PLEASE NOTE! All articles here in this site are informative for common knowledge. Please study different sources for information and visit a local doctor.




When it comes to the human pappilomavirus, there are lots of misconceptions out there. Since it is a fairly common condition, it’s important for people to have some basic information about this virus not only so they can protect themselves, but also to eliminate some of the fear that surrounds it.




Most people will come in contact with one or more strains of HPV during their lifetime. In fact, many people will come in contact with HPV multiple times. In most cases, patients are unaware they are carrying HPV because they show no side effects from it. There are more than 100 strains of this virus, many of which are completely harmless. Others may be fought off by the body naturally shortly after they enter the bloodstream, so individuals who have healthy immune systems generally suffer no ill consequences from them.




All forms of warts are caused by a strain of HPV; however, warts on the hands and fingers are caused by a different strain of the virus than genital warts. People who develop warts on their hands or fingers will not necessarily develop them on their genitalia or vice versa. Genital warts are a form of STD, while warts on the fingers and hands are not. Warts may come and go at any time even though a particular strain of HPV is still present in the bloodstream.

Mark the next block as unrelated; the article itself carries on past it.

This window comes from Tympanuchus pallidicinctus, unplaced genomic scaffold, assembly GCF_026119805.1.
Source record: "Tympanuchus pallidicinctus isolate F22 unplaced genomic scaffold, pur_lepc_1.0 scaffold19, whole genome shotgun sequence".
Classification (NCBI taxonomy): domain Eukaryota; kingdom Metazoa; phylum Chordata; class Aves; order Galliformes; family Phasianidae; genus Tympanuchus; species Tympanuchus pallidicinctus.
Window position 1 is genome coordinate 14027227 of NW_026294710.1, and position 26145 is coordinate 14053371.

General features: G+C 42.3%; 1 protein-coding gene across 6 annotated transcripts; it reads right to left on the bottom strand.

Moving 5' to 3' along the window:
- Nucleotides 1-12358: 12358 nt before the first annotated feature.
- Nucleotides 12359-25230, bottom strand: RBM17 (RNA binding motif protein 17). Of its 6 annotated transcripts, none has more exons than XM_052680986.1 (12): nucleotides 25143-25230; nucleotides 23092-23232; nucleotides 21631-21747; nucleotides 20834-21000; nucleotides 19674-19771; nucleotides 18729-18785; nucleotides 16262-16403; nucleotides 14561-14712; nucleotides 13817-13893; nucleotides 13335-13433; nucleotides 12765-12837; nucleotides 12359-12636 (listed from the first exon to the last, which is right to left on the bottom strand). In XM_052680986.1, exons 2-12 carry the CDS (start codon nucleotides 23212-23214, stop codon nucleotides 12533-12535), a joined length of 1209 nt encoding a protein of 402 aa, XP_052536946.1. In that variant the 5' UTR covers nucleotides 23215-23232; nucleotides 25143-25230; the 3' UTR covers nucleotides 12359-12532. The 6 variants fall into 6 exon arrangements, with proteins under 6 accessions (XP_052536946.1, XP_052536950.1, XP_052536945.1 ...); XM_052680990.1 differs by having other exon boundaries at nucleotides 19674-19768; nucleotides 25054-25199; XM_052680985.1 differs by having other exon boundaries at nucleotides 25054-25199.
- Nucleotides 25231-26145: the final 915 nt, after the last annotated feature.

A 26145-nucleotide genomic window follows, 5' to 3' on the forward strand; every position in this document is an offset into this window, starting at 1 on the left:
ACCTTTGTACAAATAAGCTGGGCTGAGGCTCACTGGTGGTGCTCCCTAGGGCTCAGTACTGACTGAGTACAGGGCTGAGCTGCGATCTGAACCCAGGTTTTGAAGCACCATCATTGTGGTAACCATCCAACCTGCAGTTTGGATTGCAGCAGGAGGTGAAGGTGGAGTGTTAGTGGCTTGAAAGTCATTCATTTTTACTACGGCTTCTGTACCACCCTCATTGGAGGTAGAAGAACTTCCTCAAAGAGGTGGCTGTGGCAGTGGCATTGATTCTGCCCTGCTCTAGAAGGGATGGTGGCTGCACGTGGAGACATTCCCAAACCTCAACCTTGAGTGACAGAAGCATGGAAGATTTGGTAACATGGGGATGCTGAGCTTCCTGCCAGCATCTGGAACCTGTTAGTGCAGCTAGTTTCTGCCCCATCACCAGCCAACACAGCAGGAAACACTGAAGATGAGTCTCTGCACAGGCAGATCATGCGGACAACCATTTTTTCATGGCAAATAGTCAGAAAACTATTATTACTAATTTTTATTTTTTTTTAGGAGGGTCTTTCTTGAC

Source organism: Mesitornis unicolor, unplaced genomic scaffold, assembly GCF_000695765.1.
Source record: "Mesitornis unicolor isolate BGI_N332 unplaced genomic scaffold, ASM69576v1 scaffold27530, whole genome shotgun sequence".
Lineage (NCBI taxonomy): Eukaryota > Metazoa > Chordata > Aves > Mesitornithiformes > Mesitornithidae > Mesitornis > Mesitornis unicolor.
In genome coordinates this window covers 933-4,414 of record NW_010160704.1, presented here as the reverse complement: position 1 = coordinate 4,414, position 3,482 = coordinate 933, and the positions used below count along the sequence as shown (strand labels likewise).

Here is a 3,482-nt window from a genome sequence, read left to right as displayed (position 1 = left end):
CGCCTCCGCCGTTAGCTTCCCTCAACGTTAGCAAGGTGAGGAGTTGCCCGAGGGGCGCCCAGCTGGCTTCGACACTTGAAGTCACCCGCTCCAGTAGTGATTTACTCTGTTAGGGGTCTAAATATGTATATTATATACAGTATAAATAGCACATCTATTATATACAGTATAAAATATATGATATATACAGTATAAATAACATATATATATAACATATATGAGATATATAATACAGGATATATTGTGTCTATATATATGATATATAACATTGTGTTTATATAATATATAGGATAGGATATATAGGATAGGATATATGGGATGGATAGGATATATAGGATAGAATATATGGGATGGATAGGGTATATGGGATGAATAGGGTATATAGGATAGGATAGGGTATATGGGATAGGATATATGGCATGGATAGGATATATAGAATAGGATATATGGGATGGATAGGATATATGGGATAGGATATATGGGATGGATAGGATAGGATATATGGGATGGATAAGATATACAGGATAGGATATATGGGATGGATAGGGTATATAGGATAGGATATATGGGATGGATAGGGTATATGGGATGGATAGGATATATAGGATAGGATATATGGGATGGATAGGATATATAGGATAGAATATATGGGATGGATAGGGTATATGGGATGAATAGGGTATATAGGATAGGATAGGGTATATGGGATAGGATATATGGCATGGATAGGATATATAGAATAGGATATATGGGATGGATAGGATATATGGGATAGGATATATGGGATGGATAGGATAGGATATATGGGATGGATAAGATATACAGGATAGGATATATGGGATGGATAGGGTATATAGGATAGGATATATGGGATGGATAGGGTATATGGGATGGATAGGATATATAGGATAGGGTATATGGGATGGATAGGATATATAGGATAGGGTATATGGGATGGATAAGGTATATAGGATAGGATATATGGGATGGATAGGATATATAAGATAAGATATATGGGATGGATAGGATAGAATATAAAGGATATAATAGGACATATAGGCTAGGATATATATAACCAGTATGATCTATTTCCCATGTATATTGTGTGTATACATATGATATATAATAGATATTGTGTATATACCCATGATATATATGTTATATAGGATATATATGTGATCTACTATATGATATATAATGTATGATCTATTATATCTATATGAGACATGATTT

Women who have intercourse at an early age are more susceptible to developing cervical cancer during their lifetime. The odds also increase with the number of partners a woman has. This is because the particular strain of HPV that causes cervical cancer is spread through sexual contact. The use of a condom can be effective in preventing the spread of HPV, thereby reducing the odds of cervical cancer as well. Women who are exposed to the harmful strain of HPV may develop cervical cancer only a short time later or it could be several months before this disease develops. It’s extremely important for those who have multiple partners to have routine pap smears to check for abnormal cervical cells.




Certain groups of people are more likely than others are of suffering ill effects from HPV. People who already have weakened immune systems due to a condition such as HIV or AIDS are more likely to develop certain cancers or genital warts. Young people are unlikely to be affected, as they are normally able to fight off the virus; however, by the time an individual reaches the age of 30, this ability decreases substantially. It continues to decrease each decade, so the likelihood of HPV causing ill effects increases as a part of the normal aging process.

Contracting any strain of HPV can be worrisome. Those who are concerned about the possible effects of HPV should exercise precaution in order to prevent contracting a harmful strain of this virus. Routine health checks can also help those who are infected with HPV live normal and healthy lives.


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